The installation of 'Where is Where?' in the North Gallery is accompanied by a single screen installation 'Fishermen (Etudes, no 1)' in the North Gallery Viewing Room. The first of a series of short studies or etudes, the film was shot in West Africa, and observes the local fishermen who attempt to overcome the strong wind and heavy waves to launch their boats out to sea.

Eija-Liisa Ahtila was born in 1959 in Hameenlinna, Finland and currently lives and works in Helsinki. She was the recipient in 2000 of the Vincent Van Gogh Biannual Award for Contemporary Art in Europe, Maastricht, The Netherlands as well as the Coutts Contemporary Art Foundation Award, Switzerland. In 1998 she received the Edstrand Art Prize, Sweden. She attended Helsinki University, Faculty of Law (1980-85); Independent Art School, 1981-84; and London College of Printing, School of Media and Management, Film and Video (1990-91). She received a Certificate from U.C.L.A. in Film, TV, Theater and Multimedia Studies, Los Angeles (1994-95) and attended special courses at the America Film Institute, Advanced Technology Program, Los Angeles (1994-95). She has exhibited extensively at numerous museums and film festivals around the world and her films have received distinctive film awards and prizes over the years. Her work has also been widely seen on television in Europe.

A solo retrospective of her work, with a fully illustrated catalogue, is currently on view at the Galerie nationale du Jeu de Paume, Paris and will tour to K21 Düsseldorf from 17 May – 17 August 2008. The production of 'Where is Where?' was generously supported by the Ellipse Foundation, Portugal, who will present the work later this year, and the Ringier Collection, Zurich.

Numerous one-woman exhibitions of her work have been seen internationally at venues such as Tate Modern, London; Museo d'Arte Moderna e Contemporanea, Bolzano, Italy; De Appel Center for Contemporary Art, Amsterdam; The Dallas Museum of Art; Zurich Kunsthalle; Kiasma Museum of Contemporary Art, Helsinki; Neue Nationalgalerie, Berlin; Salzburger Kunstverein, Salzburg; Museum of Contemporary Art, Chicago; Museum Fridericianum, Kassel and MOMA, New York. Retrospectives of her cinematic work have been recently shown at the Museum of Modern Art, New York; Tate Modern, London; the Institute Finlandais, Paris.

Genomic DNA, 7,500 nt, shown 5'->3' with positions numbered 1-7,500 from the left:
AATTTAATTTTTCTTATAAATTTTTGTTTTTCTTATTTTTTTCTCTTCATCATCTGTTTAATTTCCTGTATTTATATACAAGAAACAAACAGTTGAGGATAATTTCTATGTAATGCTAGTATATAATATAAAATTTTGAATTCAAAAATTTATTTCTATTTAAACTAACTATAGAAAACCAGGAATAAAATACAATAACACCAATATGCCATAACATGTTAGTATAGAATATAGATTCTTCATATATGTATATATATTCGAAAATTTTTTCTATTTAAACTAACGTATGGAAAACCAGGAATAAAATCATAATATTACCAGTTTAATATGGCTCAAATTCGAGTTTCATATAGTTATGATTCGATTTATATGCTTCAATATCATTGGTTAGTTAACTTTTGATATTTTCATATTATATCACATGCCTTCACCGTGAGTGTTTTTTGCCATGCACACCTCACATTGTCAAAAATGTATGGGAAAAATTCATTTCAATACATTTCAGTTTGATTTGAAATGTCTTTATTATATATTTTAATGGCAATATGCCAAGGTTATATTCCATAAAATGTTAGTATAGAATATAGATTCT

Important group exhibitions include Auto Emotion, The Power Plant Contemporary Art Gallery, Toronto; Views from the Bosphorus, Istanbul Modern, Istanbul, Turkey (2007); Beyond Cinema, Nationalgalerie im Hamburger Bahnhof, Museum für Gegenwart; Ecstasy: In and About Altered States, MoCA, The Museum of Contemporary Art, Los Angeles; The World is a Stage: Stories Behind Pictures, Mori Art Museum, Tokyo; Girls Night Out, Orange Country Museum of Art, Los Angeles, which traveled to Aspen and St. Louis, and Houston's Blaffer Gallery, University of Houston (2006) ; 51st Venice Biennale 2005; The Friedrich Christian Flick Collection, Hamburger Bahnhof Museum fur Gegenwart, Berlin; Outlook, Athens; Away from Home, Wexner Center for the Arts, Columbus, Ohio; Reel Sculpture, San Francisco Museum of Modern Art; Documenta II, Kassel; Sydney Biennale 2002; Venice Biennale 1999 and 1997; Manifesta 2 1998, Luxembourg; and the 5th Istanbul Biennale 1997.

Please join us at the opening reception on March 29th from 6-8 pm.


CHANTAL AKERMAN

Opening reception: Saturday, March 29th, 6-8 pm
Marian Goodman Gallery is pleased to present a new installation by the reknowned Belgian filmmaker Chantal Akerman, which will be on view from March 29th through April 30th , 2008.

Women from Antwerp in November, 2007 is a two-channel installation which will be on view in the South Gallery. The work was originally commissioned for inclusion in Akerman's first American museum survey which is currently touring the U.S.: Chantal Akerman: Moving through Time and Space, on view through the end of March at the Blaffer Gallery, University of Houston, and opening May 1st at MIT's List Visual Arts Center, Cambridge; then traveling to Miami, St. Louis, and San Francisco through 2010.

Comprised of two monumentally scaled projections alternating between color and black-and-white, Women from Antwerp in November features short vignettes of women smoking at night in various street settings. These short narratives – presented together as a 'landscape' in a long horizontal, split-screen format – offer a compelling array of psychological and emotional scenarios of 'before' and 'after' as women engage in wordless social interplay, lingering on the sidewalk, walking in the rain, ambling in from an evening out. On the opposite wall, a single-frame portrait -- a 'face' -- shows a languid four-minute loop filmed in black and white of a young woman lighting, smoking and extinguishing her cigarette.